rhetoric. Religious symbols evocative of “pentagram worship” and augury allow the
painted image to break free from everyday experience and memory, slipping into
the more profound and unpredictable “collective unconscious.” The artist eliminates
dependence upon physical time and banal space, taking the world of images
through the gash he has torn open. That uncontrolled ignorance forever inspires
fear and intimidation, as if the artist one day discovered he faced a shattering mirror.
As with countless other paralyzing occurrences, and all he can do is ascribe them to
fate and cast them into the underworld.
People no longer feel a sense of curiosity when faced with familiar things. When
absence arises they are far more able to capture the gaze, and from there the divine
appears as reality. The excitement of reading an artwork is because, in that moment,
it is as if we have collided with a mysterious and true instinct that lies hidden in that
which comes after. “Lee Cha” is both a figure in the painting and the figure who
paints. He is constantly reborn, yet he cannot break from the past. This exhibition is
only a beginning, letting us first meet this man named “Lee Cha.”
INSTALLATION VIEWS
ARTWORKS
  • Nature 4 | Zheng Haozhong

    Painting | Oil on canvas | 110 × 120 cm | 2014

  • Wanderer 2 | Zheng Haozhong

    Painting | Oil on canvas | 60 × 60 cm | 2014 - 2015

  • Qiu Chen 10 | Zheng Haozhong

    Painting | Oil on canvas | 60x60 cmx7

  • Wanderer 14 | Zheng Haozhong

    Painting | Oil on canvas | 200 × 300 cm | 2014 - 2015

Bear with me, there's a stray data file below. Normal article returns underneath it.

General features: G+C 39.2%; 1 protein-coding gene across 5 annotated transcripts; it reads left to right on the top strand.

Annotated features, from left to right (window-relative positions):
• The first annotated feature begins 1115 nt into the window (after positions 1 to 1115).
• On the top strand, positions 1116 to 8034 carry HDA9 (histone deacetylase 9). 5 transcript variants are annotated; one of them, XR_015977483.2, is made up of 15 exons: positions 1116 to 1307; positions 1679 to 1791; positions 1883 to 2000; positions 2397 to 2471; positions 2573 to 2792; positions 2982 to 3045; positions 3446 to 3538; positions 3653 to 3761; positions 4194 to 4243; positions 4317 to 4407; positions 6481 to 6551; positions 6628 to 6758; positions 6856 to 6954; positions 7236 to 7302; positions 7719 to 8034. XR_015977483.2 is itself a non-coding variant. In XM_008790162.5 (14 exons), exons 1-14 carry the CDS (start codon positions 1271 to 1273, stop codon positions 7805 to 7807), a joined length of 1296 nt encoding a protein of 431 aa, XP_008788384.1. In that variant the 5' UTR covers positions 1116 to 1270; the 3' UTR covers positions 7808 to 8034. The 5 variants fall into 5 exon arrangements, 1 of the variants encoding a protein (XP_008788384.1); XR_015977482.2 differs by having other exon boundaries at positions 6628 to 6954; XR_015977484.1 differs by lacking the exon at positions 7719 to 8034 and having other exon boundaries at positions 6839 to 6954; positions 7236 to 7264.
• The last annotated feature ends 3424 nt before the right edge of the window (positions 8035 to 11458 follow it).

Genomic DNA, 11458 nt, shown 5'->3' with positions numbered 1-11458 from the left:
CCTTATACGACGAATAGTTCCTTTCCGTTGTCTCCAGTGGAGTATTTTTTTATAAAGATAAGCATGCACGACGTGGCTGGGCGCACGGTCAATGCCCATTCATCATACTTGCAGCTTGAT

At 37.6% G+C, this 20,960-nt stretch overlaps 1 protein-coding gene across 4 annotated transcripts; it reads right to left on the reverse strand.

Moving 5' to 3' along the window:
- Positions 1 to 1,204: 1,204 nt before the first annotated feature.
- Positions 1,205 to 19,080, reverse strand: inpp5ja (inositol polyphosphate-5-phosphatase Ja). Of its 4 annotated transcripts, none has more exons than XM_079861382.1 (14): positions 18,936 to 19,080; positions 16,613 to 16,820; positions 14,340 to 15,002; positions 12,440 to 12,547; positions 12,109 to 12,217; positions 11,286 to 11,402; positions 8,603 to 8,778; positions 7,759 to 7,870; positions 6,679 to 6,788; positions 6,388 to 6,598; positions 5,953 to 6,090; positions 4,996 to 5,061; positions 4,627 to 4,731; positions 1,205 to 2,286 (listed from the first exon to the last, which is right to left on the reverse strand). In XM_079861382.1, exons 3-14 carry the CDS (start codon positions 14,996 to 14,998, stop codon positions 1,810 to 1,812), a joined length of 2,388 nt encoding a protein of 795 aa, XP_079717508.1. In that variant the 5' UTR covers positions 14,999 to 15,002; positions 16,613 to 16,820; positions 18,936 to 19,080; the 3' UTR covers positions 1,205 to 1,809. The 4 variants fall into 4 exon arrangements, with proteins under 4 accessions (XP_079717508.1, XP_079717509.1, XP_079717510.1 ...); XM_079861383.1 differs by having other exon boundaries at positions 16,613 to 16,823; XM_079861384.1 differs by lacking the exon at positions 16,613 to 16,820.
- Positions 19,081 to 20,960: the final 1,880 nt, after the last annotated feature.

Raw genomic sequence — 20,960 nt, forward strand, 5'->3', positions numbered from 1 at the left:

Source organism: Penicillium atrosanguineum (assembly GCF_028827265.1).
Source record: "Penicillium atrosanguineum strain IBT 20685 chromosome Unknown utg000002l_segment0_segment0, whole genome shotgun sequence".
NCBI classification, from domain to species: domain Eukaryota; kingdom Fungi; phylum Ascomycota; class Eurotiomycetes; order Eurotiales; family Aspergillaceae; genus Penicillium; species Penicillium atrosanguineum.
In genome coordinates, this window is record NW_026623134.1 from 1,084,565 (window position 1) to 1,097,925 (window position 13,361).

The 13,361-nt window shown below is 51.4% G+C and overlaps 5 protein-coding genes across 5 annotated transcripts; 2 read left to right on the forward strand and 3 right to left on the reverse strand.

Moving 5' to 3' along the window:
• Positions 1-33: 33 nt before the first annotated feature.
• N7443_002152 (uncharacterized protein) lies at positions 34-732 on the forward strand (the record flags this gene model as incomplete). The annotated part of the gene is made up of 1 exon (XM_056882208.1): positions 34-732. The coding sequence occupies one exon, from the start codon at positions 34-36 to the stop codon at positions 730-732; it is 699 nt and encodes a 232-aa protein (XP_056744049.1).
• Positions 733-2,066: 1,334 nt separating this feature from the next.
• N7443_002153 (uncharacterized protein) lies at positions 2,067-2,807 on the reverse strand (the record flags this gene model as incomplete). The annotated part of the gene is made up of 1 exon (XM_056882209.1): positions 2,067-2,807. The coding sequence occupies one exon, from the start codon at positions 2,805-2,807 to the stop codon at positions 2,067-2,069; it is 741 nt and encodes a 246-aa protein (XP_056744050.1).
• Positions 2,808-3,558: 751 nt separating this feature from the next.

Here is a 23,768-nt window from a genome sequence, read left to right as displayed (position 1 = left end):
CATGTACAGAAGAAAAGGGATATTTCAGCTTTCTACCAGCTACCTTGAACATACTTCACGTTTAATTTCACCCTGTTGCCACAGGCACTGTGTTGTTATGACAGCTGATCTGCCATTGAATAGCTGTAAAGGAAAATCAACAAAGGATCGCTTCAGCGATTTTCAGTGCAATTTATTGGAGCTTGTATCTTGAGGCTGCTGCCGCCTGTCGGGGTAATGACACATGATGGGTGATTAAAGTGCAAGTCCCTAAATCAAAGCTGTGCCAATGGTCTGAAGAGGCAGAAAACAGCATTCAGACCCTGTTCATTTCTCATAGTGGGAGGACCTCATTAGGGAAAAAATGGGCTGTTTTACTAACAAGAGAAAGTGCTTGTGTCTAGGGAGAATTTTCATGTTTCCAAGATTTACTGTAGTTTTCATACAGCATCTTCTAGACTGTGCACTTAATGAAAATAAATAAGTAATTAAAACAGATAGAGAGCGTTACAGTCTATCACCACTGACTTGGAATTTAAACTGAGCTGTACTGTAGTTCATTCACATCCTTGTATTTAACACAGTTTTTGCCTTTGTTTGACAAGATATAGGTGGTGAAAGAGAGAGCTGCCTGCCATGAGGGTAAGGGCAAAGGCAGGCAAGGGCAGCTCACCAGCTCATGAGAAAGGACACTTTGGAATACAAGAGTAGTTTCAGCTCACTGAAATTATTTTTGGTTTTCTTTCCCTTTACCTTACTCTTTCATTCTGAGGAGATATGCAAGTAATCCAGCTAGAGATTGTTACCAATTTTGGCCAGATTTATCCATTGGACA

• Nature 2 | Zheng Haozhong

    Painting | Oil on canvas | 110 × 120 cm | 2013 - 2014

  • Qiu Chen 11 | Zheng Haozhong

    Painting | Oil on canvas | Qiu Chen 11(1) 150x190 cm Qiu Chen 11(2) 150x190 cm | 2014

  • Wounded Pipe | Zheng Haozhong

    Painting | Oil and plastic on canvas | 180 × 250 cm | 2015

  • Women and Children 1 | Zheng Haozhong

    Painting | Oil on canvas | 200 × 300 cm | 2014

  • Self Portrait 4 | Zheng Haozhong

    Painting | Oil on canvas | 200 × 300 cm | 2015

  • Wounded Man | Zheng Haozhong

    Painting | Oil on canvas | 200 × 300 cm | 2015

  • Collection 4 | Zheng Haozhong

    Painting | Oil on canvas | 180 × 150 cm | 2014

  • Wanderer 15 | Zheng Haozhong

    Painting | Oil on canvas | 180 × 250 cm | 2014 - 2015

  • Qiu Chen 8 | Zheng Haozhong

    Painting | Oil on canvas | 110 × 120 cm | 2014

  • Wanderer 16 | Zheng Haozhong

    Painting | Oil on canvas | 180 × 250 cm | 2014 - 2015

  • Woman In Purple | Zheng Haozhong

    Painting | Oil on canvas | 40 × 30 cm | 2015

  • Qiu Chen 6 | Zheng Haozhong

    Painting | Oil on canvas | 110 × 120 cm | 2014